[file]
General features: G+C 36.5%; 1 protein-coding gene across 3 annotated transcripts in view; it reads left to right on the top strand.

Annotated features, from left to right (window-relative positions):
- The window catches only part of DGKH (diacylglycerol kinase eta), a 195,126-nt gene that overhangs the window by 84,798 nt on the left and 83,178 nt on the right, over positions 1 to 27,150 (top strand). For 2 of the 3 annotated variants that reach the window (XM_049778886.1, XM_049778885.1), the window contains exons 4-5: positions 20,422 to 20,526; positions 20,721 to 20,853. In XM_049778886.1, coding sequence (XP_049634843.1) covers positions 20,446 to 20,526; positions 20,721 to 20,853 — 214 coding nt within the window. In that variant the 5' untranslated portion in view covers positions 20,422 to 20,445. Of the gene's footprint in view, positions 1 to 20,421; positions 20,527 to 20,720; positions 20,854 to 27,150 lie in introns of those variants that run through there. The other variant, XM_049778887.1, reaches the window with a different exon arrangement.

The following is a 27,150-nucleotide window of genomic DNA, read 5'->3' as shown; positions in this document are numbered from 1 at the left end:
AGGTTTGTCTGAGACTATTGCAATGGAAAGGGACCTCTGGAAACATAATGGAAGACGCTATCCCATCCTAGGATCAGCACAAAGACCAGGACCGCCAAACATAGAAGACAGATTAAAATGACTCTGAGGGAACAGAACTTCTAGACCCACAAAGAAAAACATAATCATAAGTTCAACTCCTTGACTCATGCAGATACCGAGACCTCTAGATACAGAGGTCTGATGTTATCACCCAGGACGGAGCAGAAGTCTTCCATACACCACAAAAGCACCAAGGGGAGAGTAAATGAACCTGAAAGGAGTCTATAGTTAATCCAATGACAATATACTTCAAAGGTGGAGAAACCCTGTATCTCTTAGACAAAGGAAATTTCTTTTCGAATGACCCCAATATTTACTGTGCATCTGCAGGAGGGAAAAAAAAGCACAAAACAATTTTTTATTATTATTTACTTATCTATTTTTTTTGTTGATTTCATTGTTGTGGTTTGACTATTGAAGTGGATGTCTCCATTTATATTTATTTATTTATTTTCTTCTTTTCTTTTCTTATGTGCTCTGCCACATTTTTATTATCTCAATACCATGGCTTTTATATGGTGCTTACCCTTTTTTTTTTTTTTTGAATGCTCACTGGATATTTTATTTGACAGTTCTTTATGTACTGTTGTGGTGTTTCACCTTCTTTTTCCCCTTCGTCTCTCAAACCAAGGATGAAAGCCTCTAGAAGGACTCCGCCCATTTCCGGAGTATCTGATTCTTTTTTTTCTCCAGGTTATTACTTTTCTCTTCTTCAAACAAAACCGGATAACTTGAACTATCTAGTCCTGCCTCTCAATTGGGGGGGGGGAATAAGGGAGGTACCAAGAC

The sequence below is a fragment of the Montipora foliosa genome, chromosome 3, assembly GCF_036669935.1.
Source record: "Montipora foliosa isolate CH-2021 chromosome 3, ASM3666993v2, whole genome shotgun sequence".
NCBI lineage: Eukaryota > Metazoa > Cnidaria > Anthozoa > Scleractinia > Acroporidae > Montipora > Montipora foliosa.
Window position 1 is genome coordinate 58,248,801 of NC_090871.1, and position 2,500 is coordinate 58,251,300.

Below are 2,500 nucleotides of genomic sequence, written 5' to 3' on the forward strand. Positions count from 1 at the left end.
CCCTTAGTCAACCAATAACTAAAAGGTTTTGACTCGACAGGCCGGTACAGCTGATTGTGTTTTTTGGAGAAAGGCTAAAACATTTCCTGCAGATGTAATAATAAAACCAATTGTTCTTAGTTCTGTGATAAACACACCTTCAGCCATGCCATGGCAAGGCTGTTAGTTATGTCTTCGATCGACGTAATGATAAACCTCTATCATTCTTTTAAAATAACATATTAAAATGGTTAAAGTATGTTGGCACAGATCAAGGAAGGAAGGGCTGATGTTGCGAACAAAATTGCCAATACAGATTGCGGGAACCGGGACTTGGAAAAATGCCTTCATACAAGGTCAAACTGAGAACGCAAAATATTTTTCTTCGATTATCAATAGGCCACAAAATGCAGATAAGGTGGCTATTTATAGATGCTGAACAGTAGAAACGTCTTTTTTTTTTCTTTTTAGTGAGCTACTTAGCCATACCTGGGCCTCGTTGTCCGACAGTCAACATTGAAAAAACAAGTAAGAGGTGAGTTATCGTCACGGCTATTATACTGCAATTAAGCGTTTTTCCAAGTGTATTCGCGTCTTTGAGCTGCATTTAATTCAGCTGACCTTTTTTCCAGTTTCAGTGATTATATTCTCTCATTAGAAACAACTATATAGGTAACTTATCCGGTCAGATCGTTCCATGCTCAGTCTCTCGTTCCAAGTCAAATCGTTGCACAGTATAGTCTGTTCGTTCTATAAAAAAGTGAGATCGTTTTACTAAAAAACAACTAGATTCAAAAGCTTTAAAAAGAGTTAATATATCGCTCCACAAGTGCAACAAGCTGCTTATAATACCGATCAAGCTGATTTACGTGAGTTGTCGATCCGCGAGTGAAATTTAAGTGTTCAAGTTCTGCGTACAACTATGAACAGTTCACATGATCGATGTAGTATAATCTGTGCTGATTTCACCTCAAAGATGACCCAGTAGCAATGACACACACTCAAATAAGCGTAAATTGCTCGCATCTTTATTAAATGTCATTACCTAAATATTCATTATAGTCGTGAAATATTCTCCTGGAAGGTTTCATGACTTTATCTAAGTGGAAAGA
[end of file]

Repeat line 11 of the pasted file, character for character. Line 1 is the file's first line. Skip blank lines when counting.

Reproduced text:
CCCTTAGTCAACCAATAACTAAAAGGTTTTGACTCGACAGGCCGGTACAGCTGATTGTGTTTTTTGGAGAAAGGCTAAAACATTTCCTGCAGATGTAATAATAAAACCAATTGTTCTTAGTTCTGTGATAAACACACCTTCAGCCATGCCATGGCAAGGCTGTTAGTTATGTCTTCGATCGACGTAATGATAAACCTCTATCATTCTTTTAAAATAACATATTAAAATGGTTAAAGTATGTTGGCACAGATCAAGGAAGGAAGGGCTGATGTTGCGAACAAAATTGCCAATACAGATTGCGGGAACCGGGACTTGGAAAAATGCCTTCATACAAGGTCAAACTGAGAACGCAAAATATTTTTCTTCGATTATCAATAGGCCACAAAATGCAGATAAGGTGGCTATTTATAGATGCTGAACAGTAGAAACGTCTTTTTTTTTTCTTTTTAGTGAGCTACTTAGCCATACCTGGGCCTCGTTGTCCGACAGTCAACATTGAAAAAACAAGTAAGAGGTGAGTTATCGTCACGGCTATTATACTGCAATTAAGCGTTTTTCCAAGTGTATTCGCGTCTTTGAGCTGCATTTAATTCAGCTGACCTTTTTTCCAGTTTCAGTGATTATATTCTCTCATTAGAAACAACTATATAGGTAACTTATCCGGTCAGATCGTTCCATGCTCAGTCTCTCGTTCCAAGTCAAATCGTTGCACAGTATAGTCTGTTCGTTCTATAAAAAAGTGAGATCGTTTTACTAAAAAACAACTAGATTCAAAAGCTTTAAAAAGAGTTAATATATCGCTCCACAAGTGCAACAAGCTGCTTATAATACCGATCAAGCTGATTTACGTGAGTTGTCGATCCGCGAGTGAAATTTAAGTGTTCAAGTTCTGCGTACAACTATGAACAGTTCACATGATCGATGTAGTATAATCTGTGCTGATTTCACCTCAAAGATGACCCAGTAGCAATGACACACACTCAAATAAGCGTAAATTGCTCGCATCTTTATTAAATGTCATTACCTAAATATTCATTATAGTCGTGAAATATTCTCCTGGAAGGTTTCATGACTTTATCTAAGTGGAAAGA